As the school year winds down, the summer travel season warms up.
Whether you're heading out on a road trip or getting on a plane, here are 10 tips for smart travel this summer:
1. Alert your bank and credit-card company that you'll be traveling (especially if overseas). Bank-fraud departments are more vigilant about unusual activity on customers' cards. If they see an ATM purchase in Seville, Spain, for instance, they typically will call you to verify charges. If you miss the call, your credit card could be frozen. Avoid the hassles by notifying your bank before leaving home.
2. Be aware of fees. When booking flights, note all extra charges, such as for checked bags, meals, even blankets. Sometimes the lowest fare you see online doesn't include those extras, says Ed Perkins, contributing editor for SmarterTravel.com, whose "Airline Fees: The Ultimate Guide" offers comparison charts. The same with hotel fees -- many hotels, such as those in Las Vegas and other resort areas, tack on housekeeping or resort fees that can add an extra $10 or $20 a day. The fees often aren't specified online.
3. Trip insurance? It's a good idea any time you've paid a large, nonrefundable deposit or there's a hefty cancellation penalty. "You never know what's going to happen. If you have an expensive cruise, vacation rental or tour package, it's recommended," said Perkins. Don't buy travel insurance from airlines or cruise companies, he says, because coverage can be limited. Go to travel-insurance sites, such as InsureMyTrip.com, SquareMouth.com and QuoteWright.com. Look for "cancel-for-any-reason" policies.
4. Have a neighbor or friend pick up your mail and newspapers daily, or have the post office temporarily stop delivery. Papers piling up advertise you're gone and can be a gold mine for identity thieves.
5. Don't announce on Facebook. If you're posting about your Santa Cruz beach vacation or Himalayan hiking trip, keep it vague. Never post the exact dates you'll be gone.
6. Pickpockets thrive in tourist areas, so don't carry your Social Security number and only take credit or debit cards you need. Make copies of important documents (passport, driver's license, credit cards, health insurance, airline tickets), in case your wallet is stolen. Keep copies either encrypted on a computer thumb drive or on paper that can be locked in the hotel safe. Leave a copy at home with a trusted friend or family member.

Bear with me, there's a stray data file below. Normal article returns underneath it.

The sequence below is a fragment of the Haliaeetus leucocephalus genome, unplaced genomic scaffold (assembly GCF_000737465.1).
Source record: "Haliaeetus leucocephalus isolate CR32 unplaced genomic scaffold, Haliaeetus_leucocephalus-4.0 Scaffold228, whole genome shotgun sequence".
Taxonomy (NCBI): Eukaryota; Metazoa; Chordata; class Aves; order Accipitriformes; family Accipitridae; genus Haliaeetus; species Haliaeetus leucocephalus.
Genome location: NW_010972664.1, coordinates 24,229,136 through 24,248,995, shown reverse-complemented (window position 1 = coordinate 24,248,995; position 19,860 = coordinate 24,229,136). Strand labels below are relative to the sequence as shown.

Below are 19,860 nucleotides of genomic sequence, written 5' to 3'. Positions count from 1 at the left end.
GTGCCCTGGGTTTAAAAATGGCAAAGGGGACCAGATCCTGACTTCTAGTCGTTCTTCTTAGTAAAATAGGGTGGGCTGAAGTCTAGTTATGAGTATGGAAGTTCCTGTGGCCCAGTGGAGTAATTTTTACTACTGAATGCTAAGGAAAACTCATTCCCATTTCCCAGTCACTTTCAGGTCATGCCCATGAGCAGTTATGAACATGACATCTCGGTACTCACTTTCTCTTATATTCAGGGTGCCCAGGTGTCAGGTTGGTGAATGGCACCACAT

7. Carry the plastic. But use it wisely: Use credit cards for larger purchases (restaurants, hotels, train tickets). Use debit cards to get cash at local ATMs (the fee is far lower than what most credit-card companies charge for cash withdrawals). Check with your bank about its overseas exchange fees. Typically, credit-card users will see a 3 percent surcharge on all transactions. Some cards, like Bank of America, offer no-fee cash withdrawals in certain countries. (Note: Traveler's checks have largely become passe due to high exchange fees when converting to cash.)
8. Be wary of ATMs. It can happen anywhere: Illicit credit-card readers attached to ATMs can capture your PIN and account information. To lessen the risk, Levin recommends sticking with ATMs at bank branches.
9. Check regularly for suspicious activity. If your bank offers it, sign up to receive texts or emails whenever transactions above a certain amount are made on your card. Or call your card's 800-number to check on recent transactions. Be sure your phone and laptop are password-protected and have the most up-to-date security software possible.
10. Stay vigilant once you're home. Check your credit report for unusual activity at www.annualcreditreport.com. (You're entitled to a free report every 12 months from each of the three credit bureaus.)
Even if your vacation is staying home in the backyard, that's good advice.
(Contact Claudia Buck at cbuck(at)sacbee.com.)
(Distributed by Scripps Howard News Service, www.scrippsnews.com.)
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